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China’s Real Intent in the Spratly Islands

China’s Real Intent in the Spratly Islands


Stephen SchwalbeBy Dr. Stephen Schwalbe
Faculty Member, Public Administration, American Military University

Since 2015, China has rehabilitated a few of the Spratly Island islets into miniature military airfields. Each of these strategically located islets now has a permanent 10,000-foot runway, anti-aircraft guns and living facilities. Why is there such Chinese interest in the Spratly Islands?

Spratly Islands Contain Several Natural Resources Useful to China

The Spratly Islands are located close to the middle of the South China Sea. They have many quality fishing areas and potential, though unverified, significant oil and natural gas deposits.

While China may be interested in exploiting potential natural resources in the Spratly Islands, that may not be worth jeopardizing trade relations and the influence China has established with other countries that have territorial claims in the South China Sea.

Does China Want to Control Strategic Sea Lanes in the South China Sea?

Controlling the strategic sea lanes through the South China Sea is not realistic, as that would entail challenging the historic “freedom of navigation” custom upheld worldwide by the U.S. Navy. China is not looking to start an international conflict with any country, especially the United States, as that would be economically counterproductive.

China Probably Wants to Preserve Its Future Security

So what prompted China to build up three “permanent aircraft carriers” on the Spratly Island islets of Fiery Cross, Johnson South Reef and Mischief Reef? It turns out that there may be a more fundamental reason for this unprecedented Chinese activity in the Spratly Islands.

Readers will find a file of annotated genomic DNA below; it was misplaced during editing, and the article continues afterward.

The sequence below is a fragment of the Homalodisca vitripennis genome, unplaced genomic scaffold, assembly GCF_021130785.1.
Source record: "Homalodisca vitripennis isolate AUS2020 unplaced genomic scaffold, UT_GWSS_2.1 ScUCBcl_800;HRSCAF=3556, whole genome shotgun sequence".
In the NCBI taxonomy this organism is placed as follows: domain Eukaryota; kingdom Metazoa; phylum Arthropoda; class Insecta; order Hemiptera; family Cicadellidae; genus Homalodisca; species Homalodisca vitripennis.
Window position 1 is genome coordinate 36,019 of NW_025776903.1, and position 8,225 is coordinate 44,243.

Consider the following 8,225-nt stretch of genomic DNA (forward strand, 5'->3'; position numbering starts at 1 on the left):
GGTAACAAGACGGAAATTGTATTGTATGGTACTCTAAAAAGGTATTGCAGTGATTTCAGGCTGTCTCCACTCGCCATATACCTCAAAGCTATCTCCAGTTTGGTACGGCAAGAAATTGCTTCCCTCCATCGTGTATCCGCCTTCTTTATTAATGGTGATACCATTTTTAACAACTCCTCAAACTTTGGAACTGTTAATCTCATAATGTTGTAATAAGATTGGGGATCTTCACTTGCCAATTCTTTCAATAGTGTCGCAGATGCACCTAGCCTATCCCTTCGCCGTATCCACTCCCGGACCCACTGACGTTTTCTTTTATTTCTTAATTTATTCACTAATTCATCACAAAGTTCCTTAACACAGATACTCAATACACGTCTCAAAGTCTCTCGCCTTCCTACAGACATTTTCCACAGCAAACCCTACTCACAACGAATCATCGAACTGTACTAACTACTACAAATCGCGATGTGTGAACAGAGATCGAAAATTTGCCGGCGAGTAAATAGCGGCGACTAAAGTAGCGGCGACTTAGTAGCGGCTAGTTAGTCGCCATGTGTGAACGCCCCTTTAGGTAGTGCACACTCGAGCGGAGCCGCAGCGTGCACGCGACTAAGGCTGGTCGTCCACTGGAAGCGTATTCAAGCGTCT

As I noted in a previous article, the Philippines challenged China’s buildup of these islets in the South China Sea in the Permanent Court of Arbitration in The Hague. And the Philippines won the case, as China probably thought it might.

In anticipation of such an event eventually occurring, China likely began building these outposts due to a future possibility of conflict involving control of the South China Sea. These military installations in the Spratly Islands serve as a deterrent against any military action to enforce Permanent Court rulings or any other activities in the region. These islets can be perceived as China’s investment in the future security of the Spratly Islands and the South China Sea in general.

About the Author

Dr. Stephen Schwalbe is an associate professor at American Military University. He is also an adjunct professor at Columbia College. Stephen received a Ph.D. in Public Administration and Public Policy from Auburn University in 2006.



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